In United States ex rel. Aarow/IET LLC v. Hartford Fire Insurance Company, an electrical subcontractor sued a general contractor and the payment bond surety for $2.9 million in additional labor costs incurred on a federal government project. The subcontractor alleged that the general contractor mismanaged the project and disrupted the subcontractor’s work. The general contractor filed a motion to dismiss, which the trial court granted because, among other reasons, the trial court believed that a no-damages-for-delay clause in the parties’ contract barred the subcontractor’s claim.
Contractors and subcontractors that incur increased costs to complete their work due to delay or other impacts on a project sometimes have difficulty proving their damages. There are various ways to calculate those damages, but the surest way to have a claim rejected is by asserting a total cost claim.
After a general contractor on a federal government project allegedly terminated a subcontractor’s contract for convenience, the subcontractor sued the payment bond surety for the amounts owed to the subcontractor. In Maguire-O’Hara Construction, Inc. v. Cool Roofing Systems, Inc., the subcontractor claimed the surety was liable for the unpaid remaining balance on the subcontract of nearly $2.6 million, even though the subcontractor was only owed about $360,000 for completed work. The surety filed a motion for judgment on the pleadings seeking dismissal of the subcontractor’s $2.6 million claim, which asked the court to determine whether the subcontractor could assert a claim against the surety for unperformed work. The court’s answer? No way.
This is the third post in a five-part series about the most common reasons for winning GAO bid protests. The third most common reason for winning a bid protest is when an agency fails to follow the evaluation criteria stated in a solicitation for proposals.
As an example, in McGoldrick Construction Services Corporation, B- 409252.2 (Comp.Gen Mar. 28, 2014), the U.S. Army Corps of Engineers issued a solicitation for construction and maintenance services. The proposal was structured as a two-phase evaluation. In the first phase, the bidders would be whittled down to a few qualified bidders that would compete for the award in the second phase.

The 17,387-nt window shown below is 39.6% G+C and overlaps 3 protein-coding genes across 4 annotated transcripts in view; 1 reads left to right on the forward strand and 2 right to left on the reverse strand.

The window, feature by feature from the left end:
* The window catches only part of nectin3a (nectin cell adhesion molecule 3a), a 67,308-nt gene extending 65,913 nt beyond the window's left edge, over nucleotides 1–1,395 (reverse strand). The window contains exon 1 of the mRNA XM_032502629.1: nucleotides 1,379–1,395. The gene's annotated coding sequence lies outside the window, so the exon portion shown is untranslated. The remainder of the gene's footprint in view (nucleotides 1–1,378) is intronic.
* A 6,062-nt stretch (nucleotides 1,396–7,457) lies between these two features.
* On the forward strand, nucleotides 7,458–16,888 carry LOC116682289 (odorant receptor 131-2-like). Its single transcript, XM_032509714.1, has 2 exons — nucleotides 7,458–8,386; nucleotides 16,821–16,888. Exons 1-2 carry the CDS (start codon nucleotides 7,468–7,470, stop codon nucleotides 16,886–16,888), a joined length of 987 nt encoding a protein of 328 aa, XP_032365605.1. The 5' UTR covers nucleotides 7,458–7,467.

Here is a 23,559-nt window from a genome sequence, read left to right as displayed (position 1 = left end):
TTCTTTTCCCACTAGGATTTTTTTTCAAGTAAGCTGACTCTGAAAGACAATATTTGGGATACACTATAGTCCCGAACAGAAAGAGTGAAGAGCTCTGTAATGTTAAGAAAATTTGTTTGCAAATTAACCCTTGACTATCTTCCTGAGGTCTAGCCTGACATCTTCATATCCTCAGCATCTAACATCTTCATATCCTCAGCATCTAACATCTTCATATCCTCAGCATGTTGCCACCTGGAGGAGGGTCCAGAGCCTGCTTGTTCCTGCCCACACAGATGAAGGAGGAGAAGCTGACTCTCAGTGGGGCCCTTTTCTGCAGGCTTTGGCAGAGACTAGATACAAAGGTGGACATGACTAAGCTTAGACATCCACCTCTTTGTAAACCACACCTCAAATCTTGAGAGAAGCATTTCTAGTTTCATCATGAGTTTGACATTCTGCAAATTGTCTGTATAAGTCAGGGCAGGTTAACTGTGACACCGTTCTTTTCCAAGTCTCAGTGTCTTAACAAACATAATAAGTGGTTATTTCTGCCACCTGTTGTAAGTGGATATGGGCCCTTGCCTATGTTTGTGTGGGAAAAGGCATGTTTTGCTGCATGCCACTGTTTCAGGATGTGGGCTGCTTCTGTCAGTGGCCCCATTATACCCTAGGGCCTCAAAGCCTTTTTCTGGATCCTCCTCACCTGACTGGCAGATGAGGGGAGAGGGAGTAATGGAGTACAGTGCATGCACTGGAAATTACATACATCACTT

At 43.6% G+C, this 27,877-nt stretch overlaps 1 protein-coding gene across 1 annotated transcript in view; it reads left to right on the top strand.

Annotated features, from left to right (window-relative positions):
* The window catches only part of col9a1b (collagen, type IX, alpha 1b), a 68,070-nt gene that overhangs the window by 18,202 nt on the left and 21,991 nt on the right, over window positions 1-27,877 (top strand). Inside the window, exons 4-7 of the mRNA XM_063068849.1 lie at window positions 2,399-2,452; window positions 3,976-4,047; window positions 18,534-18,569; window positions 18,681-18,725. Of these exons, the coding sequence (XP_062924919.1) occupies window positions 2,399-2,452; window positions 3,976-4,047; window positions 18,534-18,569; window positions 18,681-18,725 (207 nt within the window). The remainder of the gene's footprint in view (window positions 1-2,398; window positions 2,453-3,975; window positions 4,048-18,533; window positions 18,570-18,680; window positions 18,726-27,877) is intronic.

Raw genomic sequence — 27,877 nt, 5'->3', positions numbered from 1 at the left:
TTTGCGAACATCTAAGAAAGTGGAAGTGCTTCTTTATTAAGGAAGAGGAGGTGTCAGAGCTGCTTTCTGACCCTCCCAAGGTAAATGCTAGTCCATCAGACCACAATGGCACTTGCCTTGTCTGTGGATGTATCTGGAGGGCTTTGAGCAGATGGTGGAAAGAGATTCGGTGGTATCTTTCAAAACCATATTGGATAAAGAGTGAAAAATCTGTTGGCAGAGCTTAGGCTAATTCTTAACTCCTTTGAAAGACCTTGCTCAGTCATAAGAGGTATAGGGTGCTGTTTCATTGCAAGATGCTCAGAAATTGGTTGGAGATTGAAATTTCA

The Florida Fourth District Court of Appeal recently held that a trial court properly apportioned a public owner’s damages among a program manager, engineering firm, and contractor. See Broward County, Fla. v. CH2M Hill, Inc., No. 4D18-3401 (Fla. 4th DCA July 22, 2020). In CH2M, a contractor agreed to construct an airport taxiway project for Broward County. After being used for about eight months, the taxiway started showing indentations in the surface. Ultimately, the County, the engineering firm that designed the project, the program manager that oversaw construction of the project, and the contractor that built the project went to trial over who was responsible for the defective taxiway.
Many construction projects are getting larger and more complex. This is especially true for public-works projects. Joint ventures allow one or more contractors to make a combined effort to obtain and complete projects.
There can be many benefits to forming a joint venture to bid on a project. A joint venture can allow one or more contractors to spread the financial risk of a project. Joint ventures can also allow two contractors with different specialties to join forces to bid on a project that requires the experience of both contractors. Finally, a joint venture can increase the bonding capacity of contractors to allow them to bid on larger projects that may otherwise be out of reach.
(This post was included in the Florida Transportation Builders’ Association weekly newsletter.)
As contractors work through the coronavirus (COVID-19) pandemic, many contractors have been impacted in their ability to timely and efficiently complete projects. COVID-19 impacts to a project may result in increased completion costs, including labor inefficiencies, increased equipment costs, and additional material costs. A contractor may attempt to seek those increased costs from the project owner, a subcontractor, or an insurer.
The coronavirus (COVID-19) is gaining speed and construction projects across the country and in Florida have reportedly been slowing or shut down as a result. It’s time for construction contractors, including those working on government projects, to consider whether they will be entitled to additional money and/or time on their projects. In this post, we will take a brief look at how things might shake out on federal government and Florida Department of Transportation (“FDOT”) projects.
If you are an unpaid sub-subcontractor on a federal government project, don’t forget to provide notice of your claim to the general contractor within 90 days and file a lawsuit no later than one year after last furnishing labor or material to the project or you will lose your payment bond rights. That’s exactly what happened in a recent federal court decision in which a sub-subcontractor lost its right to assert its $8.5 million claim against the co-sureties that issued a payment bond because the sub-subcontractor failed to give notice within 90 days and file a lawsuit within one year of last furnishing labor or material on a federal government project.
The Government Accountability Office (“GAO”) releases an annual report to Congress. In the report, the GAO lists the most common reasons for sustaining bid protests, which vary from year to year. There are usually about five reasons bid protests are successful.